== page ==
Bhopal communal clashes: A heritage gate is what caused Hindu-Muslim tensions
On Tuesday, Muslim crowds came face-to-face with men from the Vishwa Hindu Parishad who wanted to pray next to the minarets but weren’t allowed. Stone pelting ensued for hours.bhopal Updated: Jun 02, 2017 22:52 IST
A structure inside Bhopal’s Hamidia hospital that sparked communal tensions in the heart of the city isn’t a mosque as claimed by Muslim groups but a “heritage entrance gate”, archaeologists said on Wednesday evening.
Dr Ahmed Ali from the state archeology and archives department termed the two-storeyed structure as a “heritage entrance gate structure over 200 years old” on which later a memorial plaque for the World War I martyrs was put. He said it was not a mosque at all.
“I have communicated my findings to the government so that there is no doubt in anybody’s mind on this issue now on”, he said.
This came after hours of stone pelting and arson in old Bhopal where Hindus and Muslims clashed over the right to pray inside the structure found during excavations recently. Muslims called the structure a mosque and wanted to pray inside but were denied permission.
On Tuesday evening, large Muslim crowds came face-to-face with men from the Vishwa Hindu Parishad who wanted to pray next to the minarets but weren’t allowed. Stone pelting ensued for hours and police were forced to cane the mobs.
Hundreds of police personnel have fanned out across the old city and most roads were sealed to ward off clashes.
Dr Ali said the structure was the entrance gate to the Fatehgarh fort that led to the old walled city of Bhopal. He said Fatehgarh fort was constructed by Dost Mohammad Khan (1657–1728), the founder of the erstwhile Bhopal State and the fort was later expanded to encircle Bhopal.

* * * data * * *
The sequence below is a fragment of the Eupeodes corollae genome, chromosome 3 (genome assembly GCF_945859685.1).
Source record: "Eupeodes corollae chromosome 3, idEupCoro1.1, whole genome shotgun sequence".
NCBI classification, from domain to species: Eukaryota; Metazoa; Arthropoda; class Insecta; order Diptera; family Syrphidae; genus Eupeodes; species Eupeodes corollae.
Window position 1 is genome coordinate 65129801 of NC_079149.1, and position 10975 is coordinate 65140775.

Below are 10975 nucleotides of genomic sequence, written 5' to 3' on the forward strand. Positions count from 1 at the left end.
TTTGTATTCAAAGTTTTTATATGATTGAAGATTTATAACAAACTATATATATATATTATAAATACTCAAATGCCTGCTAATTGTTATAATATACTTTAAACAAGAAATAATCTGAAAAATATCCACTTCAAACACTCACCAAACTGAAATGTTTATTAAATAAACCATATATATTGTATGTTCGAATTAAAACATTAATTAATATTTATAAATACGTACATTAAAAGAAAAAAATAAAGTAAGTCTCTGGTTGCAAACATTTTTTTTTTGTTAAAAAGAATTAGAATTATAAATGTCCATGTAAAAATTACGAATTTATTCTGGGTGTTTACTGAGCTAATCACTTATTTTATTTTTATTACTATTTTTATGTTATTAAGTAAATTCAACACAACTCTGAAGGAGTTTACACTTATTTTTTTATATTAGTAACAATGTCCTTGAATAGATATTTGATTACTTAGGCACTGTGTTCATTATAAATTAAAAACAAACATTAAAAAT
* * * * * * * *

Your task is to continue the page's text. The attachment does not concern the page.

HT visited the historic structure at Hamidia. The marble memorial on the left side of the gate reads “Bhopal State… From this state, 994 men went to the great war 1914 -1919. Of these, 36 gave up these lives.”
A senior government official, requesting anonymity, said, “Such memorial plaques are not found on the gates of mosques”. He said it was a major proof that it was not a mosque.
Dr Ali said soldiers from erstwhile principalities participated in World War I. “As this was a very important gate in the heart of Bhopal, the soldiers left from this very gate. This is why after 1919, a memorial plaque was set up on the left side of the gate”, he said.
Nilamber Mishra, sub-divisional magistrate (SDM) Bhopal told HT that the no excavation was done at the historic structure site inside the Hamidia hospital premises. “Nearby, a 2000-bed hospital is being constructed due to which some people felt concerned about the fate of this heritage structure. We sought help of archeologists who made it clear that it was a not a mosque”, he said.
During the visit to the heavily guarded heritage structure, HT found that it had a big gate on one side while on the other side, the gate opening had been closed with a brick wall. On the front side of the historic gate, few rooms had been constructed by the hospital authorities, where drugs were stored.
The city has many historical gates (darwazas) such as Lal Darwaza near Model Ground, the Military (Regiment) Gate that is the entrance to the Sultania Infantry settlement, the Islami Gate at Shahjehanabad, the Dakhil Darwaza of the Taj Mahal and the Gate of Bagh Farhat Afza.
The first three gates were the entrances to the walled Shahjehabad area constructed by erstwhile Bhopal ruler Shahjehan Begum (reigned 1868-1901). Jumerati Gate, considered the oldest surviving gate of Bhopal was built by the founder of Bhopal Nawab dynasty Dost Mohammad Khan about 300 years ago.